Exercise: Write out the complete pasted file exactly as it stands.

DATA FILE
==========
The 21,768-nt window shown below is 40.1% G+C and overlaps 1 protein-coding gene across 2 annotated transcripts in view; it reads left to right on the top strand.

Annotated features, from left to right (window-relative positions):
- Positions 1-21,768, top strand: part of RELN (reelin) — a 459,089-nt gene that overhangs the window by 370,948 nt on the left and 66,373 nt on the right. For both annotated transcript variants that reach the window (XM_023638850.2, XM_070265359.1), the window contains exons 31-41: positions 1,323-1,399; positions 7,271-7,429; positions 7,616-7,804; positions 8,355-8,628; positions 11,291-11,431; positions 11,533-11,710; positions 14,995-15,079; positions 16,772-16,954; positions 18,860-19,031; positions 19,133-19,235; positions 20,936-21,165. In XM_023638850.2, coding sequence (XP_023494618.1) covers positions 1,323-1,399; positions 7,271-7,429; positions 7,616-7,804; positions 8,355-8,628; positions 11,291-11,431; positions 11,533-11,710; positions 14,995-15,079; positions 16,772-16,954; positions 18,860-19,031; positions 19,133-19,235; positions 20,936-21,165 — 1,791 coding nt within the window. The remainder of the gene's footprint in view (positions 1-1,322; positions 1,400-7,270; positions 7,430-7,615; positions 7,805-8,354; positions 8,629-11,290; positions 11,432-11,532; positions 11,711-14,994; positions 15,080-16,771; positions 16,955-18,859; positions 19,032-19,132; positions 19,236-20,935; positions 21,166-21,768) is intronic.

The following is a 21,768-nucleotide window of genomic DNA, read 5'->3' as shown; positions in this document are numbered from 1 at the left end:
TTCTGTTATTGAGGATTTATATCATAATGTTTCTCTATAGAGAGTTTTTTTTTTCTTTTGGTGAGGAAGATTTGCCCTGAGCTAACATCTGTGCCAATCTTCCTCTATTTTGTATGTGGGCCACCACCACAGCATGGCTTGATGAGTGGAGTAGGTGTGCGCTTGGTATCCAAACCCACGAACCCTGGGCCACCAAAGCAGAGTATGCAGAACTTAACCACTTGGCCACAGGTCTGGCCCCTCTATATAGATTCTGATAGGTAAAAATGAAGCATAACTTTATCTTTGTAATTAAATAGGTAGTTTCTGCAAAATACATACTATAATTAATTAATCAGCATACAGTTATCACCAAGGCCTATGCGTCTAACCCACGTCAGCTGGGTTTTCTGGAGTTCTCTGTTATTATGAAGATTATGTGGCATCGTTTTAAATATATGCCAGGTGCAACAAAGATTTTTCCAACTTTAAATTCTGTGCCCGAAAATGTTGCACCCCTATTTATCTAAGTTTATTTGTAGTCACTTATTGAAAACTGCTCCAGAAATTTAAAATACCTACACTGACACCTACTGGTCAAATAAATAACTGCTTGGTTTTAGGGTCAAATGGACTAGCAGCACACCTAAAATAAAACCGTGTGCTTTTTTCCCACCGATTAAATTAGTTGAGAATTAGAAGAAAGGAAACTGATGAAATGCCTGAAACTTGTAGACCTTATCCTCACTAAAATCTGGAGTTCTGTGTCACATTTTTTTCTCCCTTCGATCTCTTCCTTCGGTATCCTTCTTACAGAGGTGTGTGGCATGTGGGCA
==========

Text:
The 21,768-nt window shown below is 40.1% G+C and overlaps 1 protein-coding gene across 2 annotated transcripts in view; it reads left to right on the top strand.

Annotated features, from left to right (window-relative positions):
- Positions 1-21,768, top strand: part of RELN (reelin) — a 459,089-nt gene that overhangs the window by 370,948 nt on the left and 66,373 nt on the right. For both annotated transcript variants that reach the window (XM_023638850.2, XM_070265359.1), the window contains exons 31-41: positions 1,323-1,399; positions 7,271-7,429; positions 7,616-7,804; positions 8,355-8,628; positions 11,291-11,431; positions 11,533-11,710; positions 14,995-15,079; positions 16,772-16,954; positions 18,860-19,031; positions 19,133-19,235; positions 20,936-21,165. In XM_023638850.2, coding sequence (XP_023494618.1) covers positions 1,323-1,399; positions 7,271-7,429; positions 7,616-7,804; positions 8,355-8,628; positions 11,291-11,431; positions 11,533-11,710; positions 14,995-15,079; positions 16,772-16,954; positions 18,860-19,031; positions 19,133-19,235; positions 20,936-21,165 — 1,791 coding nt within the window. The remainder of the gene's footprint in view (positions 1-1,322; positions 1,400-7,270; positions 7,430-7,615; positions 7,805-8,354; positions 8,629-11,290; positions 11,432-11,532; positions 11,711-14,994; positions 15,080-16,771; positions 16,955-18,859; positions 19,032-19,132; positions 19,236-20,935; positions 21,166-21,768) is intronic.

The following is a 21,768-nucleotide window of genomic DNA, read 5'->3' as shown; positions in this document are numbered from 1 at the left end:
TTCTGTTATTGAGGATTTATATCATAATGTTTCTCTATAGAGAGTTTTTTTTTTCTTTTGGTGAGGAAGATTTGCCCTGAGCTAACATCTGTGCCAATCTTCCTCTATTTTGTATGTGGGCCACCACCACAGCATGGCTTGATGAGTGGAGTAGGTGTGCGCTTGGTATCCAAACCCACGAACCCTGGGCCACCAAAGCAGAGTATGCAGAACTTAACCACTTGGCCACAGGTCTGGCCCCTCTATATAGATTCTGATAGGTAAAAATGAAGCATAACTTTATCTTTGTAATTAAATAGGTAGTTTCTGCAAAATACATACTATAATTAATTAATCAGCATACAGTTATCACCAAGGCCTATGCGTCTAACCCACGTCAGCTGGGTTTTCTGGAGTTCTCTGTTATTATGAAGATTATGTGGCATCGTTTTAAATATATGCCAGGTGCAACAAAGATTTTTCCAACTTTAAATTCTGTGCCCGAAAATGTTGCACCCCTATTTATCTAAGTTTATTTGTAGTCACTTATTGAAAACTGCTCCAGAAATTTAAAATACCTACACTGACACCTACTGGTCAAATAAATAACTGCTTGGTTTTAGGGTCAAATGGACTAGCAGCACACCTAAAATAAAACCGTGTGCTTTTTTCCCACCGATTAAATTAGTTGAGAATTAGAAGAAAGGAAACTGATGAAATGCCTGAAACTTGTAGACCTTATCCTCACTAAAATCTGGAGTTCTGTGTCACATTTTTTTCTCCCTTCGATCTCTTCCTTCGGTATCCTTCTTACAGAGGTGTGTGGCATGTGGGCA